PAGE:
Altair, Alpha Aquilae, is the brightest star in the constellation Aquila, the Eagle. The star marks the eagle’s head. Altair belongs to the spectral class A7 V, which means that it is a blue-white main sequence star. It has a visual magnitude of 0.77 and is 16.73 light years distant from the solar system. It is classified as a Delta Scuti type variable. The star has 1.79 solar masses and is 10.6 times more luminous than the Sun.
Altair is the 12th brightest star in the sky. It is a fast spinner, rotating at a speed of 286 km/s with a period of about 9 hours. As a result, it has a flattened shape. Along with the stars Alshain (Beta Aquilae) and Tarazed (Gamma Aquilae), Altair forms the Shaft of Aquila, a line of stars sometimes also known as the Family of Aquila.
Deneb can be found at the end of the line of bright stars located to the south of Vega. It is, however, easier to find by looking for a big cross in the northern sky, a pattern slightly resembling a kite. Deneb is the brightest star of the Northern Cross, the most prominent star pattern in Cygnus constellation and one of the most easily recognised asterisms in northern latitudes, next to the Big Dipper, Little Dipper, and Cassiopeia‘s ‘W.’ The Northern Cross is significantly larger than its southern counterpart, the Southern Cross, located in the constellation Crux.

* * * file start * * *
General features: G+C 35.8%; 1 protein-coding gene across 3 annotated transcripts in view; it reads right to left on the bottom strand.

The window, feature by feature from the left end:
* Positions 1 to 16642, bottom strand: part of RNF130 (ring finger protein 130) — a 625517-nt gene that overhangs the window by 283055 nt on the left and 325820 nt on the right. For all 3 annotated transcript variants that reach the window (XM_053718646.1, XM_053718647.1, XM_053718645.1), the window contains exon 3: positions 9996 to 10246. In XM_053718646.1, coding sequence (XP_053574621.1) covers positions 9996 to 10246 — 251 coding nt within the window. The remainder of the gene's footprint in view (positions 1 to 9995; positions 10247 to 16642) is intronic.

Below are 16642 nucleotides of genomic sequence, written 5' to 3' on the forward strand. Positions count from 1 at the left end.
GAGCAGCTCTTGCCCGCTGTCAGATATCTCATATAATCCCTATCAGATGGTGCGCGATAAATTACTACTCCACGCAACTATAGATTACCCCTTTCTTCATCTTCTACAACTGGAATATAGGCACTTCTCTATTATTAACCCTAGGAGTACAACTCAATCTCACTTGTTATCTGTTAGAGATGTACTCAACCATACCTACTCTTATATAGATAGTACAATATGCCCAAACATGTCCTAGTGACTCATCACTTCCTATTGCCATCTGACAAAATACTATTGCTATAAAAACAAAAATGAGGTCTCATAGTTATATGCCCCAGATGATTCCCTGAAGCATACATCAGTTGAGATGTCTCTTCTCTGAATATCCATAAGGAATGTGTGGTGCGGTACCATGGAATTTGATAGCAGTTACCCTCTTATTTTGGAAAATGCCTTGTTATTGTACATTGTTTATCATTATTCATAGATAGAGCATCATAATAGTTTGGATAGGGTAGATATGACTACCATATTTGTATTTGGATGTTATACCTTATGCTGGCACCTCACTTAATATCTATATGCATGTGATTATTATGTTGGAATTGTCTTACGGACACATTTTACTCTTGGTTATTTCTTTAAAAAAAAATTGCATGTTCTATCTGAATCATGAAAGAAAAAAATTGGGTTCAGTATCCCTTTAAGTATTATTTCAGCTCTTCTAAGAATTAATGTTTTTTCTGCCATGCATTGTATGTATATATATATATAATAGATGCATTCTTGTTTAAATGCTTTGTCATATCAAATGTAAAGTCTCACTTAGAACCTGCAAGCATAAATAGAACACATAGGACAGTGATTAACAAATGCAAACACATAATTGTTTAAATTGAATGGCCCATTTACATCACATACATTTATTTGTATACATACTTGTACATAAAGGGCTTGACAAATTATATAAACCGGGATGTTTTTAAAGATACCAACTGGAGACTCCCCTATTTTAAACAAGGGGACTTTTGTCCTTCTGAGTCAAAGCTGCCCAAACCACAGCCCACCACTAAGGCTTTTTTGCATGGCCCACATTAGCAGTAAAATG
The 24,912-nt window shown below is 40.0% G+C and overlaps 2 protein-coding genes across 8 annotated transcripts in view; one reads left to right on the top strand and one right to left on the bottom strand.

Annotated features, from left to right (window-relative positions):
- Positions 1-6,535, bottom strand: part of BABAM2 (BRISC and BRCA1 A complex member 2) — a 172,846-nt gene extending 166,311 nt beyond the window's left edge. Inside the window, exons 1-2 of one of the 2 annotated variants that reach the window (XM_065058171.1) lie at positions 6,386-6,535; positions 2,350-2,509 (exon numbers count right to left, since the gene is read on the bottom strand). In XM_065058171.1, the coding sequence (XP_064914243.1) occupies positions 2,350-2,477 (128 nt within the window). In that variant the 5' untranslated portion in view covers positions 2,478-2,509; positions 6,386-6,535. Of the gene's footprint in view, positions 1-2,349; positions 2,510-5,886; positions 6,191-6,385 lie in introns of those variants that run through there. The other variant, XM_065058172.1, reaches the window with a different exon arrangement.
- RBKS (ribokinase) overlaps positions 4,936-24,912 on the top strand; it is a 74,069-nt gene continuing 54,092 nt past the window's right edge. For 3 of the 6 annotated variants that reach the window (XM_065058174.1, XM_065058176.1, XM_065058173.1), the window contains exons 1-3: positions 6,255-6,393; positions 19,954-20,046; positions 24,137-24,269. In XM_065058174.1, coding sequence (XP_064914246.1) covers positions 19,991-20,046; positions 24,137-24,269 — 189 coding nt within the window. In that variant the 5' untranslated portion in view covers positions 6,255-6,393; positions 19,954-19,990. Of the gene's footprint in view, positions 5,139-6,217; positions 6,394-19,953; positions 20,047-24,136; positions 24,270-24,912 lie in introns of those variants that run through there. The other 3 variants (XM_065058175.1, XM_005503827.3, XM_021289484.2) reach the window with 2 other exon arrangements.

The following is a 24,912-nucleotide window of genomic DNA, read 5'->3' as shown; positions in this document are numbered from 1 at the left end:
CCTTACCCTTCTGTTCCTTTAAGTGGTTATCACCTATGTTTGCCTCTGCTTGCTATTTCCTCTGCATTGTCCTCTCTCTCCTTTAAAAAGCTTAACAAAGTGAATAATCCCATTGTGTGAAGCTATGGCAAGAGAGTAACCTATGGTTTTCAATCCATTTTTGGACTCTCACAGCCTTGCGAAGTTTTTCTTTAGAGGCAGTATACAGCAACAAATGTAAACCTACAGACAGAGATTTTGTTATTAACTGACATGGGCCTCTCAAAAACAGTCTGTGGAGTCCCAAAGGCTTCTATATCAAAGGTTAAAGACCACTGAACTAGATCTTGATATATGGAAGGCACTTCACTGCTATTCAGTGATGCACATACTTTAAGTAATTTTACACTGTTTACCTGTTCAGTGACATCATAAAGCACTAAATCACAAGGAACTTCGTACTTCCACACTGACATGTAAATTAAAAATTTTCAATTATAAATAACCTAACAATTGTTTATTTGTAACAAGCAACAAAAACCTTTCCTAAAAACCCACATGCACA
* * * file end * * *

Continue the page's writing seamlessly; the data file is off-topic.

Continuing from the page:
Deneb has the Bayer designation Alpha Cygni. It is a blue-white supergiant star with the stellar classification A2 Ia. It has an apparent magnitude of 1.25, which makes it the 19th brightest star in the sky, and it lies at a distance of 3,550 light years distant from Earth. The star is 19 times more massive than the Sun, has 203 times the Sun’s radius, and is 196,000 times more luminous.
Deneb marks the Swan’s tail, while the bright Albireo, Beta Cygni, marks the bird’s head. Vega appears three times as bright as Deneb because it is closer to us, but Deneb is by far the most luminous of the three stars, and one of the greatest supergiant stars known.